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ASN: ACE Inhibitor Adequate for BP Control in ADPKD

Two studies show no benefit for ARB addition to ACE inhibitor in autosomal dominant polycystic kidney dz

ASN: ACE Inhibitor Adequate for BP Control in ADPKD

TUESDAY, Nov. 18, 2014 (HealthDay News) -- For patients with autosomal dominant polycystic kidney disease (ADPKD), the addition of telmisartan to lisinopril is not associated with improved outcomes or with a reduction in blood pressure, according to two studies published online Nov. 15 in the New England Journal of Medicine. The research was published to coincide with the American Society of Nephrology's Kidney Week 2014, held from Nov. 11 to 16 in Philadelphia.

Robert W. Schrier, M.D., from the University of Colorado in Denver, and colleagues randomized 558 early ADPKD patients with hypertension to a standard- or low-blood pressure target and to either lisinopril (angiotensin converting enzyme [ACE] inhibitor) plus telmisartan (angiotensin-receptor blocker) or to lisinopril plus placebo. The researchers found that the annual percentage increase in total kidney volume was significantly lower in the low- versus standard-blood-pressure group (5.6 versus 6.6 percent; P = 0.006), with no significant difference between the medication groups.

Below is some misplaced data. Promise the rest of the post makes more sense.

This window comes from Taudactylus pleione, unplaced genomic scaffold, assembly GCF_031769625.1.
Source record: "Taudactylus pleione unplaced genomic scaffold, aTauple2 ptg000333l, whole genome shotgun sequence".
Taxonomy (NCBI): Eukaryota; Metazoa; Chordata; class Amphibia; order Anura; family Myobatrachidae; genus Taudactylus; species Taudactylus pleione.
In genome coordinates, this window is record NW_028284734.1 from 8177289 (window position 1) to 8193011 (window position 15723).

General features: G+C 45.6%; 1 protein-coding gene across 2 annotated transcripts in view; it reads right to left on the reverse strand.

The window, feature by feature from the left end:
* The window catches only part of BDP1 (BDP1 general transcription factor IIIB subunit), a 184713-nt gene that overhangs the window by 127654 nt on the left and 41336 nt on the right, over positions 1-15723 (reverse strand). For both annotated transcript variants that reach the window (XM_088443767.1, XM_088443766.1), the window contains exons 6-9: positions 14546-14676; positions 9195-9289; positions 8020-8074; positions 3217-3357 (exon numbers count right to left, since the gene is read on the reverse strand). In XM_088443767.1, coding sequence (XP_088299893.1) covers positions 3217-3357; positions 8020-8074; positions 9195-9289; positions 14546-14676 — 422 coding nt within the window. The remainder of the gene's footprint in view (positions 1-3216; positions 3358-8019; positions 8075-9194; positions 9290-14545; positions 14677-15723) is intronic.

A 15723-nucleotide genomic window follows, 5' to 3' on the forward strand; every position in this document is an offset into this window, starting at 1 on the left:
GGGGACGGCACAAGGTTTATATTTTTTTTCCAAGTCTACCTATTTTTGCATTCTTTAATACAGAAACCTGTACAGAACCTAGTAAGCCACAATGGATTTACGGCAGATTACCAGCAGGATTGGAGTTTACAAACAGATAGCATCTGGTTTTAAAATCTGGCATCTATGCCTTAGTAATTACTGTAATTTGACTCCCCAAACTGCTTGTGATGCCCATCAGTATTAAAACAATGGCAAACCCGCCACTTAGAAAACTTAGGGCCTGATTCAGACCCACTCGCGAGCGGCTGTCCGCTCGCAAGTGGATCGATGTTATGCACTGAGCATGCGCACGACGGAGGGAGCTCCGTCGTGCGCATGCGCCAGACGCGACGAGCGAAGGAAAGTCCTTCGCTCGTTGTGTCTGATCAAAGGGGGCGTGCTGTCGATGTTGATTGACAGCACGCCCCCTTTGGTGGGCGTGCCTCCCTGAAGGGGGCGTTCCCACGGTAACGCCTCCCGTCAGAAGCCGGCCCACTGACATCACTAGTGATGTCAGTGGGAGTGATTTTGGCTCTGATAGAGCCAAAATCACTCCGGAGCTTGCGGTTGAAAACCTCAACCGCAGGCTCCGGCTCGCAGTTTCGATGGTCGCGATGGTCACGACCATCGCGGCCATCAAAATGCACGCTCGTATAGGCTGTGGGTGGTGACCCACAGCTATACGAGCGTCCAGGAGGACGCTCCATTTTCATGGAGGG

Vincent E. Torres, M.D., Ph.D., from the Mayo Clinic College of Medicine in Rochester, Minn., and colleagues randomized 486 patients with ADPKD to receive lisinopril and placebo or lisinopril and telmisartan to achieve blood pressure of 110/70 to 130/80 mm Hg. The researchers observed no between-group difference in the incidence of the composite primary outcome (time to death, end-stage renal disease, or 50 percent reduction from the baseline estimated glomerular filtration rate; hazard ratio with lisinopril-telmisartan, 1.08; 95 percent confidence interval, 0.82 to 1.42).

"[These two studies] show that blood pressure can be controlled with ACE inhibitors, drugs that have an acceptable safety profile," write the authors of an accompanying editorial.

Several authors from the Schrier study disclosed financial ties to the pharmaceutical industry.

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